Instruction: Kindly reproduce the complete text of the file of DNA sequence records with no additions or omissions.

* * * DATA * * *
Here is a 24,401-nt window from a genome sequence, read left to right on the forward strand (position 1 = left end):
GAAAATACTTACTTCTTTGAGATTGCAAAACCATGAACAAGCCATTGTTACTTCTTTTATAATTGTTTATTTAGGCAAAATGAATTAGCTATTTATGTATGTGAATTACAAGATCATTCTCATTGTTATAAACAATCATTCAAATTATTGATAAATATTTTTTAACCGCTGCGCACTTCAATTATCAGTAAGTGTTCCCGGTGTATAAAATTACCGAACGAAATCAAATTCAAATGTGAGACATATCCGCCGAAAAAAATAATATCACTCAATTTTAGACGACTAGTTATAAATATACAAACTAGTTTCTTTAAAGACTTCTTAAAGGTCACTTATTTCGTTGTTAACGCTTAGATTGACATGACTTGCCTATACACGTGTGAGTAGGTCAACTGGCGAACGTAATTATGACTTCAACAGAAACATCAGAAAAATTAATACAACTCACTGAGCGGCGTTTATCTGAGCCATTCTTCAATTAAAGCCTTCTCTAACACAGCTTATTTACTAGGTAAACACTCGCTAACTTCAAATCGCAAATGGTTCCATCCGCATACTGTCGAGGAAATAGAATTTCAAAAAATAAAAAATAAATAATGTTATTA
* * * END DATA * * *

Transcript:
Here is a 24,401-nt window from a genome sequence, read left to right on the forward strand (position 1 = left end):
GAAAATACTTACTTCTTTGAGATTGCAAAACCATGAACAAGCCATTGTTACTTCTTTTATAATTGTTTATTTAGGCAAAATGAATTAGCTATTTATGTATGTGAATTACAAGATCATTCTCATTGTTATAAACAATCATTCAAATTATTGATAAATATTTTTTAACCGCTGCGCACTTCAATTATCAGTAAGTGTTCCCGGTGTATAAAATTACCGAACGAAATCAAATTCAAATGTGAGACATATCCGCCGAAAAAAATAATATCACTCAATTTTAGACGACTAGTTATAAATATACAAACTAGTTTCTTTAAAGACTTCTTAAAGGTCACTTATTTCGTTGTTAACGCTTAGATTGACATGACTTGCCTATACACGTGTGAGTAGGTCAACTGGCGAACGTAATTATGACTTCAACAGAAACATCAGAAAAATTAATACAACTCACTGAGCGGCGTTTATCTGAGCCATTCTTCAATTAAAGCCTTCTCTAACACAGCTTATTTACTAGGTAAACACTCGCTAACTTCAAATCGCAAATGGTTCCATCCGCATACTGTCGAGGAAATAGAATTTCAAAAAATAAAAAATAAATAATGTTATTA